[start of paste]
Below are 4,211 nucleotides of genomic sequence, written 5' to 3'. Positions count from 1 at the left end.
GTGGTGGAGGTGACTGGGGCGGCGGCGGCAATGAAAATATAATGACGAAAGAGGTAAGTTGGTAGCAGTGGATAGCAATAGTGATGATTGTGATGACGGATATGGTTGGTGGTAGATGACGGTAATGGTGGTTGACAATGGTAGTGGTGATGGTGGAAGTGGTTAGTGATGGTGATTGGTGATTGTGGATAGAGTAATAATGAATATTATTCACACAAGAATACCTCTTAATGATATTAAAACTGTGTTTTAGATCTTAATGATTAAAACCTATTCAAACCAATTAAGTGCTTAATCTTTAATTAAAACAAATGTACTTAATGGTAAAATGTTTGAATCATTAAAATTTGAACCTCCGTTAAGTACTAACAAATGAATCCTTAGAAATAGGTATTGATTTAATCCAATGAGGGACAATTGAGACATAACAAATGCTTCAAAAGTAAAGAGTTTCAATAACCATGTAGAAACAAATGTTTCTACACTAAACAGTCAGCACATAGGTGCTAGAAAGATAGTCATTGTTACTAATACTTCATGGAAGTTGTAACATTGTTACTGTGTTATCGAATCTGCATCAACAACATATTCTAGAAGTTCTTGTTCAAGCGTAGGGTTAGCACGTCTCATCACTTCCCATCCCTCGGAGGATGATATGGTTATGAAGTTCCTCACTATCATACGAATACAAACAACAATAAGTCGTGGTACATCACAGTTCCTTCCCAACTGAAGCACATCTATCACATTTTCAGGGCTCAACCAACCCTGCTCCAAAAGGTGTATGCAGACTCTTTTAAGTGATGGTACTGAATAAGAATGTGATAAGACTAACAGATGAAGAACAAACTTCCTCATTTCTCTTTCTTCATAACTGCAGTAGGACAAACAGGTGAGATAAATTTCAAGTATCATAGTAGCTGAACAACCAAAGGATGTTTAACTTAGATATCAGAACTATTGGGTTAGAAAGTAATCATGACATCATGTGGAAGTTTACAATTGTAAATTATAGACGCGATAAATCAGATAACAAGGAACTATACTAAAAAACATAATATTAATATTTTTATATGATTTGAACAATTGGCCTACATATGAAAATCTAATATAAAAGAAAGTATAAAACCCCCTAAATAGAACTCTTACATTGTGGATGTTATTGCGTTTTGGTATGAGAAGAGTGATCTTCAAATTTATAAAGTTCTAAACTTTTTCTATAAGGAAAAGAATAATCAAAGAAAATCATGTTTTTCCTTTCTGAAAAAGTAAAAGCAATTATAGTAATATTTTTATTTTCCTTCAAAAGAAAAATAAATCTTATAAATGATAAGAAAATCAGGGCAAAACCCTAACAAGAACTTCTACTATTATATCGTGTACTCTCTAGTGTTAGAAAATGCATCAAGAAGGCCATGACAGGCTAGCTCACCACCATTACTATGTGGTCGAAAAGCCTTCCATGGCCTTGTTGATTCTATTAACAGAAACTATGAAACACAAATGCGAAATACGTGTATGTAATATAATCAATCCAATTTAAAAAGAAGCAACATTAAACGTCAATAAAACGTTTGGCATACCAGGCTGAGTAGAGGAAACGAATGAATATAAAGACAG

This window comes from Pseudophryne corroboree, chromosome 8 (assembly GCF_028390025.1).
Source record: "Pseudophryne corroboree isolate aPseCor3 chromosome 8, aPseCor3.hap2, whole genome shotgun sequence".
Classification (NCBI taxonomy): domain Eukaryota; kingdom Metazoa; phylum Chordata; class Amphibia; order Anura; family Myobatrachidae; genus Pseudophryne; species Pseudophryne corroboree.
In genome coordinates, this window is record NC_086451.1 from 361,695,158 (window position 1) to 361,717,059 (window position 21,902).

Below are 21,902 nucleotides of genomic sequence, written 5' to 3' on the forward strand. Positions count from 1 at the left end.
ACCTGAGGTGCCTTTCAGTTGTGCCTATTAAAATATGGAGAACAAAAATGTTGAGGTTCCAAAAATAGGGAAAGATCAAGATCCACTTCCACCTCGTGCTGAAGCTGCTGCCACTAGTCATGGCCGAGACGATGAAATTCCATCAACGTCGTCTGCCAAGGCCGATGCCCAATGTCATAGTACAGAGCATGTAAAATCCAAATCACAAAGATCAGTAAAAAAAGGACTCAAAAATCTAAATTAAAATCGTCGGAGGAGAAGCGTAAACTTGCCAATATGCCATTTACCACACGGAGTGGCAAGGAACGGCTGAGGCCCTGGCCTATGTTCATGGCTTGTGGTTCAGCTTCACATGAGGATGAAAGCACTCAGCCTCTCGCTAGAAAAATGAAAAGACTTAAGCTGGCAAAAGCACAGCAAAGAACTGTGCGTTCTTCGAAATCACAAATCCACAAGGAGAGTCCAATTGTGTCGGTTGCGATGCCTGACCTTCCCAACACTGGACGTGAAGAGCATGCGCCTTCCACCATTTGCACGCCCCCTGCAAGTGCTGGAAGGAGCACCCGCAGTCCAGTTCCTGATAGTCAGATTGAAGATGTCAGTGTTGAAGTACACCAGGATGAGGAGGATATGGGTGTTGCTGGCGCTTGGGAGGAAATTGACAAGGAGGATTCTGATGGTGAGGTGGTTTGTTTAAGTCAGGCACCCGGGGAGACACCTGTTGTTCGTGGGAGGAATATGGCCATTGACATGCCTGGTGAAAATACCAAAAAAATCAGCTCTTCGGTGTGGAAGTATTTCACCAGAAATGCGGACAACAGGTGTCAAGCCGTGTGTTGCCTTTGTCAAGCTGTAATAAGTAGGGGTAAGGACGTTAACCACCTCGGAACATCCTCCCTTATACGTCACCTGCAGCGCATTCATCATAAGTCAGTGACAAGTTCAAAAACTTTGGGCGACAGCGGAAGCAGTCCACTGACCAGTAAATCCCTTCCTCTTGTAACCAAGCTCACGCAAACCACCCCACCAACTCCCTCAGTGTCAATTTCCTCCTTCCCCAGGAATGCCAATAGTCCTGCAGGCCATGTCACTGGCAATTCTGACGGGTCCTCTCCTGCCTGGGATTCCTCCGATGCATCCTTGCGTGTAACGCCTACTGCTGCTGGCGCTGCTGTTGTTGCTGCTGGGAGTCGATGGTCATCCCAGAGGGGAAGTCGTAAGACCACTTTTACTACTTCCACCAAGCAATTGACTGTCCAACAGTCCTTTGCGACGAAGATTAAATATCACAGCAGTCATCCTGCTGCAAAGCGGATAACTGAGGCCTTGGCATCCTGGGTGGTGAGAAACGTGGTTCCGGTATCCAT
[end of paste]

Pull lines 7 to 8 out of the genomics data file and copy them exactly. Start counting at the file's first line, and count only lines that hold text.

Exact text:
Below are 21,902 nucleotides of genomic sequence, written 5' to 3' on the forward strand. Positions count from 1 at the left end.
ACCTGAGGTGCCTTTCAGTTGTGCCTATTAAAATATGGAGAACAAAAATGTTGAGGTTCCAAAAATAGGGAAAGATCAAGATCCACTTCCACCTCGTGCTGAAGCTGCTGCCACTAGTCATGGCCGAGACGATGAAATTCCATCAACGTCGTCTGCCAAGGCCGATGCCCAATGTCATAGTACAGAGCATGTAAAATCCAAATCACAAAGATCAGTAAAAAAAGGACTCAAAAATCTAAATTAAAATCGTCGGAGGAGAAGCGTAAACTTGCCAATATGCCATTTACCACACGGAGTGGCAAGGAACGGCTGAGGCCCTGGCCTATGTTCATGGCTTGTGGTTCAGCTTCACATGAGGATGAAAGCACTCAGCCTCTCGCTAGAAAAATGAAAAGACTTAAGCTGGCAAAAGCACAGCAAAGAACTGTGCGTTCTTCGAAATCACAAATCCACAAGGAGAGTCCAATTGTGTCGGTTGCGATGCCTGACCTTCCCAACACTGGACGTGAAGAGCATGCGCCTTCCACCATTTGCACGCCCCCTGCAAGTGCTGGAAGGAGCACCCGCAGTCCAGTTCCTGATAGTCAGATTGAAGATGTCAGTGTTGAAGTACACCAGGATGAGGAGGATATGGGTGTTGCTGGCGCTTGGGAGGAAATTGACAAGGAGGATTCTGATGGTGAGGTGGTTTGTTTAAGTCAGGCACCCGGGGAGACACCTGTTGTTCGTGGGAGGAATATGGCCATTGACATGCCTGGTGAAAATACCAAAAAAATCAGCTCTTCGGTGTGGAAGTATTTCACCAGAAATGCGGACAACAGGTGTCAAGCCGTGTGTTGCCTTTGTCAAGCTGTAATAAGTAGGGGTAAGGACGTTAACCACCTCGGAACATCCTCCCTTATACGTCACCTGCAGCGCATTCATCATAAGTCAGTGACAAGTTCAAAAACTTTGGGCGACAGCGGAAGCAGTCCACTGACCAGTAAATCCCTTCCTCTTGTAACCAAGCTCACGCAAACCACCCCACCAACTCCCTCAGTGTCAATTTCCTCCTTCCCCAGGAATGCCAATAGTCCTGCAGGCCATGTCACTGGCAATTCTGACGGGTCCTCTCCTGCCTGGGATTCCTCCGATGCATCCTTGCGTGTAACGCCTACTGCTGCTGGCGCTGCTGTTGTTGCTGCTGGGAGTCGATGGTCATCCCAGAGGGGAAGTCGTAAGACCACTTTTACTACTTCCACCAAGCAATTGACTGTCCAACAGTCCTTTGCGACGAAGATTAAATATCACAGCAGTCATCCTGCTGCAAAGCGGATAACTGAGGCCTTGGCATCCTGGGTGGTGAGAAACGTGGTTCCGGTATCCAT